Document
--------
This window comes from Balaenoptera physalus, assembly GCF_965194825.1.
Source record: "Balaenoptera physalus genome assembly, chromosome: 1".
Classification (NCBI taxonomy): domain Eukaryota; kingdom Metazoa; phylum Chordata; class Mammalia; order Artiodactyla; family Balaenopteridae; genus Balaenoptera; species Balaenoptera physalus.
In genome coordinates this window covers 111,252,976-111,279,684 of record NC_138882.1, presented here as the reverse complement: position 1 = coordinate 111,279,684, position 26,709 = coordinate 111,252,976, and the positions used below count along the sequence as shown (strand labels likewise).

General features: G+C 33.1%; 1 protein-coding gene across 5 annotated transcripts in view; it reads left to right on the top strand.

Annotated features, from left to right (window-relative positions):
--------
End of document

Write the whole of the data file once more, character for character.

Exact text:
This window comes from Balaenoptera physalus, assembly GCF_965194825.1.
Source record: "Balaenoptera physalus genome assembly, chromosome: 1".
Classification (NCBI taxonomy): domain Eukaryota; kingdom Metazoa; phylum Chordata; class Mammalia; order Artiodactyla; family Balaenopteridae; genus Balaenoptera; species Balaenoptera physalus.
In genome coordinates this window covers 111,252,976-111,279,684 of record NC_138882.1, presented here as the reverse complement: position 1 = coordinate 111,279,684, position 26,709 = coordinate 111,252,976, and the positions used below count along the sequence as shown (strand labels likewise).

General features: G+C 33.1%; 1 protein-coding gene across 5 annotated transcripts in view; it reads left to right on the top strand.

Annotated features, from left to right (window-relative positions):